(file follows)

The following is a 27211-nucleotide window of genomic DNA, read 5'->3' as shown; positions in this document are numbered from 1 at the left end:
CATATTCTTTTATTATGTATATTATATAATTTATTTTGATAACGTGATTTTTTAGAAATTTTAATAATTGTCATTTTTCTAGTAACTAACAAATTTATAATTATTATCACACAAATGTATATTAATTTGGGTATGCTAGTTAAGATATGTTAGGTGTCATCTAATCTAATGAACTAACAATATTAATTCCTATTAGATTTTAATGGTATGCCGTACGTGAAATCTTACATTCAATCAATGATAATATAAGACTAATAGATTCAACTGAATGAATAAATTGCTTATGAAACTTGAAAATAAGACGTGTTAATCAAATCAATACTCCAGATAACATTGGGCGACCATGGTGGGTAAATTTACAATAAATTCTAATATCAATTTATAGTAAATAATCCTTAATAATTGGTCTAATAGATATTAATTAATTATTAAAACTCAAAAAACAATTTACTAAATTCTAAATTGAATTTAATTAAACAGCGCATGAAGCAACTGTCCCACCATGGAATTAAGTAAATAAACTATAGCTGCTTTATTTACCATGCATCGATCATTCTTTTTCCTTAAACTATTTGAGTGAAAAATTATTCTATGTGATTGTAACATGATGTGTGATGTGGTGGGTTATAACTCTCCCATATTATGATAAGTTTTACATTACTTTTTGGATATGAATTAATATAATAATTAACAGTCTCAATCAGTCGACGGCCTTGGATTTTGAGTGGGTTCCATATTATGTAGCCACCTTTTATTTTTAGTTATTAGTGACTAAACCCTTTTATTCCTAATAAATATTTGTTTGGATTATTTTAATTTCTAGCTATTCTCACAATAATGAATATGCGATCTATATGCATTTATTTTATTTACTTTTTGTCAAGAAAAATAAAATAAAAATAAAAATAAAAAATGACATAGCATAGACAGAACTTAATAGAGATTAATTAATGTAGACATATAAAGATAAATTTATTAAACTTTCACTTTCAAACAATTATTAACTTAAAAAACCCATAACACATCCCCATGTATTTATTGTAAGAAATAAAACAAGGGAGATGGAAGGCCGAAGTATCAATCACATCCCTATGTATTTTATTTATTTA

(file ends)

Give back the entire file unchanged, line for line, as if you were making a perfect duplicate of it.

The following is a 27211-nucleotide window of genomic DNA, read 5'->3' as shown; positions in this document are numbered from 1 at the left end:
CATATTCTTTTATTATGTATATTATATAATTTATTTTGATAACGTGATTTTTTAGAAATTTTAATAATTGTCATTTTTCTAGTAACTAACAAATTTATAATTATTATCACACAAATGTATATTAATTTGGGTATGCTAGTTAAGATATGTTAGGTGTCATCTAATCTAATGAACTAACAATATTAATTCCTATTAGATTTTAATGGTATGCCGTACGTGAAATCTTACATTCAATCAATGATAATATAAGACTAATAGATTCAACTGAATGAATAAATTGCTTATGAAACTTGAAAATAAGACGTGTTAATCAAATCAATACTCCAGATAACATTGGGCGACCATGGTGGGTAAATTTACAATAAATTCTAATATCAATTTATAGTAAATAATCCTTAATAATTGGTCTAATAGATATTAATTAATTATTAAAACTCAAAAAACAATTTACTAAATTCTAAATTGAATTTAATTAAACAGCGCATGAAGCAACTGTCCCACCATGGAATTAAGTAAATAAACTATAGCTGCTTTATTTACCATGCATCGATCATTCTTTTTCCTTAAACTATTTGAGTGAAAAATTATTCTATGTGATTGTAACATGATGTGTGATGTGGTGGGTTATAACTCTCCCATATTATGATAAGTTTTACATTACTTTTTGGATATGAATTAATATAATAATTAACAGTCTCAATCAGTCGACGGCCTTGGATTTTGAGTGGGTTCCATATTATGTAGCCACCTTTTATTTTTAGTTATTAGTGACTAAACCCTTTTATTCCTAATAAATATTTGTTTGGATTATTTTAATTTCTAGCTATTCTCACAATAATGAATATGCGATCTATATGCATTTATTTTATTTACTTTTTGTCAAGAAAAATAAAATAAAAATAAAAATAAAAAATGACATAGCATAGACAGAACTTAATAGAGATTAATTAATGTAGACATATAAAGATAAATTTATTAAACTTTCACTTTCAAACAATTATTAACTTAAAAAACCCATAACACATCCCCATGTATTTATTGTAAGAAATAAAACAAGGGAGATGGAAGGCCGAAGTATCAATCACATCCCTATGTATTTTATTTATTTA